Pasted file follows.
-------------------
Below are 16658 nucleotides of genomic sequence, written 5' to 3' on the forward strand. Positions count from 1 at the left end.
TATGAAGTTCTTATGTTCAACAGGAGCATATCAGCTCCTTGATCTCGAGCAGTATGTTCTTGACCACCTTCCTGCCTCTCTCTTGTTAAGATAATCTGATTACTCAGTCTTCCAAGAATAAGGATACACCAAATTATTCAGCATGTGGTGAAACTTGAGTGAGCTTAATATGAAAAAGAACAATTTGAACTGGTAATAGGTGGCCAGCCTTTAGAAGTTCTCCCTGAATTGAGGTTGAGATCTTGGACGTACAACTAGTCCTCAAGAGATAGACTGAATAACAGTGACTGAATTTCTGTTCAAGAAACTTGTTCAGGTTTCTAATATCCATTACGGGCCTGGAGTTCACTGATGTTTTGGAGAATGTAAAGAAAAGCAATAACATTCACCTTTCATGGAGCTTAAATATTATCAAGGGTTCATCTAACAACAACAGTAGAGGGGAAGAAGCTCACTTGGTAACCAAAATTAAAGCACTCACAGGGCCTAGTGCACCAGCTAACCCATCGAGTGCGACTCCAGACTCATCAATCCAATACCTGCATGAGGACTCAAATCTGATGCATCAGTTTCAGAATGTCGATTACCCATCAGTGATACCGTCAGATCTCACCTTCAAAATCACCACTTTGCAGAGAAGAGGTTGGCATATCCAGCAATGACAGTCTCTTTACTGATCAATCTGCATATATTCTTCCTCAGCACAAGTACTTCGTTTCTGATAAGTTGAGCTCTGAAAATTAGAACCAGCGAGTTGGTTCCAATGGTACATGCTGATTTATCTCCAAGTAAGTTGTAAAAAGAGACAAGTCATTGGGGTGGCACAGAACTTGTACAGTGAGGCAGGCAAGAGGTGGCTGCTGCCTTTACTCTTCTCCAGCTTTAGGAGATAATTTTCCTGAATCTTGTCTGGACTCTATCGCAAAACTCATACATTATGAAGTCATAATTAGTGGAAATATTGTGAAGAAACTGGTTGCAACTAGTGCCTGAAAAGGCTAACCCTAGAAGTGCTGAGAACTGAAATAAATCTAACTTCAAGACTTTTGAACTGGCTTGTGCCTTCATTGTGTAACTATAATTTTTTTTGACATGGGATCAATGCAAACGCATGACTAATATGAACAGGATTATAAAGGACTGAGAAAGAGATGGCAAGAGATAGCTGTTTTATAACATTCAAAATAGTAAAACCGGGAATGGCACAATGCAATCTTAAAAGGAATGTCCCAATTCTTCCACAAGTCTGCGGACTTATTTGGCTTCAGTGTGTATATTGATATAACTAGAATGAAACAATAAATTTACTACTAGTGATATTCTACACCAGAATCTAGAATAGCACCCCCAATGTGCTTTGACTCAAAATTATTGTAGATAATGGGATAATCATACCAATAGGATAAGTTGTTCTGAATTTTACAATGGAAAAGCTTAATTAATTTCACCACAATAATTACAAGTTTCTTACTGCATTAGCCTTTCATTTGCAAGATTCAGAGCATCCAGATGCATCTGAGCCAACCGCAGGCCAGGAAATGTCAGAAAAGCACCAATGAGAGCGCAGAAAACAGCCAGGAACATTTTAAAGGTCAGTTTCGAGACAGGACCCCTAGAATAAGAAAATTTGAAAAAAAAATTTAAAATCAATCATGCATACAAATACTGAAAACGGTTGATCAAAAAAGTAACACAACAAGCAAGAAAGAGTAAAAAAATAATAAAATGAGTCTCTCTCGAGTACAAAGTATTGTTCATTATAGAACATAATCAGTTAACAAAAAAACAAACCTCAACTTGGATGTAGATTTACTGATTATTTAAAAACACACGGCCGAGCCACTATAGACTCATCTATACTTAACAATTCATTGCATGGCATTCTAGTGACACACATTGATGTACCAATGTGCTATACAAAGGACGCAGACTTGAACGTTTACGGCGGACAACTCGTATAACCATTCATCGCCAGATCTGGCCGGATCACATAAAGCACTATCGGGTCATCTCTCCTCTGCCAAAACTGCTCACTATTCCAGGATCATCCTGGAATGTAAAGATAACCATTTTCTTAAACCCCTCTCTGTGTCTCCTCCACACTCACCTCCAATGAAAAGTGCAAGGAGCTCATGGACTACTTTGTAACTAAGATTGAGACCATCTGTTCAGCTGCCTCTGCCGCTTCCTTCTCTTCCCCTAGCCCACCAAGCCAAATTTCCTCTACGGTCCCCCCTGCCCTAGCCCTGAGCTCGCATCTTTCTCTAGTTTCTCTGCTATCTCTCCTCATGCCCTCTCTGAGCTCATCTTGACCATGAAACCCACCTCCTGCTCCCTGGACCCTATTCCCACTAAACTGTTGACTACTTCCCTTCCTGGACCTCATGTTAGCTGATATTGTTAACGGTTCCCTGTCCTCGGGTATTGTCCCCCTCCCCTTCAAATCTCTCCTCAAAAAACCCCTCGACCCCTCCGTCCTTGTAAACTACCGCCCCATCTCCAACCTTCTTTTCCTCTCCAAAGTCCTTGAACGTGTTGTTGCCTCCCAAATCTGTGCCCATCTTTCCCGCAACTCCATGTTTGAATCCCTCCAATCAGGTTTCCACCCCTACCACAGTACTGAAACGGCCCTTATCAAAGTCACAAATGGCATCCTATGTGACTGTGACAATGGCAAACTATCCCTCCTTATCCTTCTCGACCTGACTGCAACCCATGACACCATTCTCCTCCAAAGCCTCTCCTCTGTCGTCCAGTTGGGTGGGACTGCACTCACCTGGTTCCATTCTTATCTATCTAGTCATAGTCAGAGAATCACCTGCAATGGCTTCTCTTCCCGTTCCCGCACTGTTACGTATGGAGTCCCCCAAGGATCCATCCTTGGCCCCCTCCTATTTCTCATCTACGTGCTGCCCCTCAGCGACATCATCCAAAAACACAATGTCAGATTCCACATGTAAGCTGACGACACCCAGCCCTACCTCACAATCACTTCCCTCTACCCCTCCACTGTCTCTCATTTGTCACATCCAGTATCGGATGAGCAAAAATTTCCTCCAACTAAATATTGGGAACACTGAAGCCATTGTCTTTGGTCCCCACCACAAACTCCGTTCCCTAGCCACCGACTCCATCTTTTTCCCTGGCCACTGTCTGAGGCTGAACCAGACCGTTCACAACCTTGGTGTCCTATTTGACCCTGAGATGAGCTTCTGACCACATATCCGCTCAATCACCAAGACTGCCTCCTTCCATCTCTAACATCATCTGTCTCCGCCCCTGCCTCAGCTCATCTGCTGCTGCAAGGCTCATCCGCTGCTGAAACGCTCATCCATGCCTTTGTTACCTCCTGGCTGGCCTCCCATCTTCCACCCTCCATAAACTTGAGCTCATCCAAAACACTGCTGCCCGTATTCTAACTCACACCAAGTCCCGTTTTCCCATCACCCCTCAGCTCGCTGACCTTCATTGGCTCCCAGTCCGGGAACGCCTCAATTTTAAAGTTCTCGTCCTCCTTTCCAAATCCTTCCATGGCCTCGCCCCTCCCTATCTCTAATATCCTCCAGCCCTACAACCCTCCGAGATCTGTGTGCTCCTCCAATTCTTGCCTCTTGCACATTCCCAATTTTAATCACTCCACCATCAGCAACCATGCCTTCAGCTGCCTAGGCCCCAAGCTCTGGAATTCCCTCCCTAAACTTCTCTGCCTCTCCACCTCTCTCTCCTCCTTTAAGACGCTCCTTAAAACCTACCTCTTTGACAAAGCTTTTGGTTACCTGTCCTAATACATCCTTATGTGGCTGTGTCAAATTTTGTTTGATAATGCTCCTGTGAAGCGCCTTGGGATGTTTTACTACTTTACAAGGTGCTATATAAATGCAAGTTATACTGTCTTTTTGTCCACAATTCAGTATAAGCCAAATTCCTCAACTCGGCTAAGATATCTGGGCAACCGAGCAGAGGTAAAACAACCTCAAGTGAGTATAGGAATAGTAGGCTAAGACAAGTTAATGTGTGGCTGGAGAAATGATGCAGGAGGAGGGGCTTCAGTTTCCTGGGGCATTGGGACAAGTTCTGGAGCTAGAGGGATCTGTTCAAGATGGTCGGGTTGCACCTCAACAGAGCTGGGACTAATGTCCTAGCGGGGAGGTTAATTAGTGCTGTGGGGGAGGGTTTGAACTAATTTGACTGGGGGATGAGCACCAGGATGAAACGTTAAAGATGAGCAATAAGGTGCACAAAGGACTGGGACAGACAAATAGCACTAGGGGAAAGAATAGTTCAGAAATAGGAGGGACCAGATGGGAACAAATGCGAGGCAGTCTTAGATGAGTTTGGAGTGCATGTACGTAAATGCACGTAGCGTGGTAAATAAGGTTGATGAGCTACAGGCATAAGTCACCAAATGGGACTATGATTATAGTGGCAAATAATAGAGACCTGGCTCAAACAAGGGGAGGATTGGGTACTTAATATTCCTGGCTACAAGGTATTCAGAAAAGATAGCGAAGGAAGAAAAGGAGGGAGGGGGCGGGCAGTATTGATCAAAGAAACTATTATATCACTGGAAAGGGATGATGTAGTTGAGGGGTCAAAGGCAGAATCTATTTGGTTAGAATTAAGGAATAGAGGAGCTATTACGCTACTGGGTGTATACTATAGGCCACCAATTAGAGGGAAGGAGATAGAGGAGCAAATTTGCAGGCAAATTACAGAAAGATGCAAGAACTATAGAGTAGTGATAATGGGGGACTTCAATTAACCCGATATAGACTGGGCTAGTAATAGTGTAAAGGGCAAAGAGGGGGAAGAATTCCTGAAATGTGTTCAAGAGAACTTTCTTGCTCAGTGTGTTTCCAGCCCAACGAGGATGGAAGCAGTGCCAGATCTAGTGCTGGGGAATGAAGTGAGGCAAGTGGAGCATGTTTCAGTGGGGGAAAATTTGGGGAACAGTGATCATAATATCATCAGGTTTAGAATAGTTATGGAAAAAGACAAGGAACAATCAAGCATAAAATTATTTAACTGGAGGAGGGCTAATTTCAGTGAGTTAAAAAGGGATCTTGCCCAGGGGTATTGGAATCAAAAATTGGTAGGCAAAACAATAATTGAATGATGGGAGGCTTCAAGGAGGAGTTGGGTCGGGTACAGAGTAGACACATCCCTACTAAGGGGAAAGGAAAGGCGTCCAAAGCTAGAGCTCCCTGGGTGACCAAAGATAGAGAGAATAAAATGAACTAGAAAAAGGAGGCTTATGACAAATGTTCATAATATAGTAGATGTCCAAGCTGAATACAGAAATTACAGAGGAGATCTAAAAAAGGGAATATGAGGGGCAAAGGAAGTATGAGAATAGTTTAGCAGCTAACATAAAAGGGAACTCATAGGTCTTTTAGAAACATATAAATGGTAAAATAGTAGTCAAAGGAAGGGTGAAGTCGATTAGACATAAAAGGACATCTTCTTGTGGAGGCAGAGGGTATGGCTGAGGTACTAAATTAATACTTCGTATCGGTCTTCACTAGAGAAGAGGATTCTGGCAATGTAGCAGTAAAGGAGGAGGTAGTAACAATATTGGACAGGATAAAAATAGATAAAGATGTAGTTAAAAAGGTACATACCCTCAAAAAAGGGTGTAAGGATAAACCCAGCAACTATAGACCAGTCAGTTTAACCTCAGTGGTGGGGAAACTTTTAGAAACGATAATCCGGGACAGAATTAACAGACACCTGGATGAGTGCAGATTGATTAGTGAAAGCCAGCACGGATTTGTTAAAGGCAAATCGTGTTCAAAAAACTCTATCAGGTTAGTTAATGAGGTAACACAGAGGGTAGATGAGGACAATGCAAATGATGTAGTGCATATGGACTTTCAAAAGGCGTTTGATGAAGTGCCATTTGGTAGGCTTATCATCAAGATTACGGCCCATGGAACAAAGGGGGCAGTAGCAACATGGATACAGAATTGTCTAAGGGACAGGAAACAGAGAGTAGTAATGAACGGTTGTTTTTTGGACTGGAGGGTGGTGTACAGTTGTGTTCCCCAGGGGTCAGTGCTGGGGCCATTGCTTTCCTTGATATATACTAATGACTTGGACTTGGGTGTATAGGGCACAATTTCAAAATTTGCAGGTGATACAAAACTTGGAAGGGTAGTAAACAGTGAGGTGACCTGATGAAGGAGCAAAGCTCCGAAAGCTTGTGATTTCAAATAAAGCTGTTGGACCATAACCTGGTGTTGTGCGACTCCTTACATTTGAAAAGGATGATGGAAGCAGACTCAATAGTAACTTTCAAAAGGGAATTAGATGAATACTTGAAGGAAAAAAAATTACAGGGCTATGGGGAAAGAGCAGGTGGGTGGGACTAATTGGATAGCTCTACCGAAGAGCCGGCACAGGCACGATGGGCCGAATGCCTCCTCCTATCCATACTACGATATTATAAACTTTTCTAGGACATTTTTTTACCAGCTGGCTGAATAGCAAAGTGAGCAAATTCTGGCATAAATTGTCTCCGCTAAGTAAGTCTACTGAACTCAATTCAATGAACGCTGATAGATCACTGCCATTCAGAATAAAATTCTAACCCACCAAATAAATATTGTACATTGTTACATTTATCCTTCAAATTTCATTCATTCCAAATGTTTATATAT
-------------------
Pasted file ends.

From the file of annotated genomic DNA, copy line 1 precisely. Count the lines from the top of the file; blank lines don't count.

Below are 16658 nucleotides of genomic sequence, written 5' to 3' on the forward strand. Positions count from 1 at the left end.